Ever since Morocco invaded Western Sahara in 1975, OCP took over the management of the territory's phosphate mines at Bou Craa. The UN Security Council's legal department concluded in 2002 that the exploitation and exploration of the mineral reserves of Western Sahara are a violation of international law if not undertaken in accordance with the benefits and the wishes of the Saharawi people - the rightful owners of the resources.
For years, Saharawis have been protesting against the illegal trade in phosphates mined in their occupied homeland. In recent months, an upsurge in protests could be witnessed in the occupied parts of Western Sahara, mainly targeted against OCP. Saharawis are frustrated that jobs created through the exploitation of their resources are overwhelmingly given to Moroccan settlers. They demand their right to employment, and - as banners at protests state -"fair share of our own wealth". The Moroccan regime deals with these protests as it deals with any form of dissent; with brutal force.
For decades, Morocco has sold off Western Sahara's highly lucrative phosphate rock as if it was entitled to do so. The revenues have been poured back into the costly occupation of Western Sahara.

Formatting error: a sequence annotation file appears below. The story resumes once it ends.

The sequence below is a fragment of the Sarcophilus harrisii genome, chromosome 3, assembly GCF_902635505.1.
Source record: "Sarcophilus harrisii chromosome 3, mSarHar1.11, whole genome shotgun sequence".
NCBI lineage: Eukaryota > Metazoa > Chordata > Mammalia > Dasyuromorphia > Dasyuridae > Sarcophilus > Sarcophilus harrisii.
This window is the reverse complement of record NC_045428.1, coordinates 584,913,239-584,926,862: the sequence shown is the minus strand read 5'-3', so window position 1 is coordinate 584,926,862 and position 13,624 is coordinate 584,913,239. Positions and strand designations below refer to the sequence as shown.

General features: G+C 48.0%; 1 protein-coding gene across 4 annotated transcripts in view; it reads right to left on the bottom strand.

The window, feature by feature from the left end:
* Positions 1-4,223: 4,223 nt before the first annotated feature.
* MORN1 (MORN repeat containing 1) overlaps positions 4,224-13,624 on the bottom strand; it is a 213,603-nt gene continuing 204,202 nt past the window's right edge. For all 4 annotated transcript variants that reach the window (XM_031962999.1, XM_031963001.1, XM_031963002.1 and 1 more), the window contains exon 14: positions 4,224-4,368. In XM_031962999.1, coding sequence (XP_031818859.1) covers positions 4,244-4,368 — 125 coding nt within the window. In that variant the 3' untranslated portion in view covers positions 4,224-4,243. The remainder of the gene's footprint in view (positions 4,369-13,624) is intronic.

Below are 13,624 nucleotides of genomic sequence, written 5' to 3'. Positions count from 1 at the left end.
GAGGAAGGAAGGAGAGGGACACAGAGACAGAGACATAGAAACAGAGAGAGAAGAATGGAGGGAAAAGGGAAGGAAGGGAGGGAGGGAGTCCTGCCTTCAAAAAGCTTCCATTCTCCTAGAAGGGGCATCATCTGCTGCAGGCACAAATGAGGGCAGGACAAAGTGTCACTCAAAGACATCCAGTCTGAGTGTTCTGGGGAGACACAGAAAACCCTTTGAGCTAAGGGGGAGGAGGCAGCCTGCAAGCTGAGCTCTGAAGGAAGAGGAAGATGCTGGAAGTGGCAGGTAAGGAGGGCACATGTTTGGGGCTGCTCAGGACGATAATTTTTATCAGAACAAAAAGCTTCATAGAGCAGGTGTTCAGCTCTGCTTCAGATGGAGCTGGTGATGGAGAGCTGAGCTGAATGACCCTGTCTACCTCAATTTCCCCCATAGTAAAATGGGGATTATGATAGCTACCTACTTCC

OCP's affairs at the Irish Stock Exchange are managed by Barclays, Morgan Stanley and JP Morgan; multinational financial services corporations based in the UK and USA.
Morocco occupies the major part of its neighbouring country, Western Sahara. Entering into business deals with Moroccan companies or authorities in the occupied territories gives an impression of political legitimacy to the occupation. It also gives job opportunities to Moroccan settlers and income to the Moroccan government. Western Sahara Resource Watch demands foreign companies leave Western Sahara until a solution to the conflict is found.
Leading activists from Western Sahara are condemned to sentences ranging from 20 years to life imprisonment in connection to a mass protest in 2010 denouncing the Saharawi people’s social and economic marginalization in their occupied land; the Gdeim Izik protest camp.
At COP22, beware of what you read about Morocco’s renewable energy efforts. An increasing part of the projects take place in the occupied territory of Western Sahara and is used for mineral plunder, new WSRW report documents.
Big oil’s interest in occupied Western Sahara has taken a dramatic turn for the worse. Some companies are now drilling, in complete disregard of international law and the Saharawi people’s rights. Here’s what you need to know.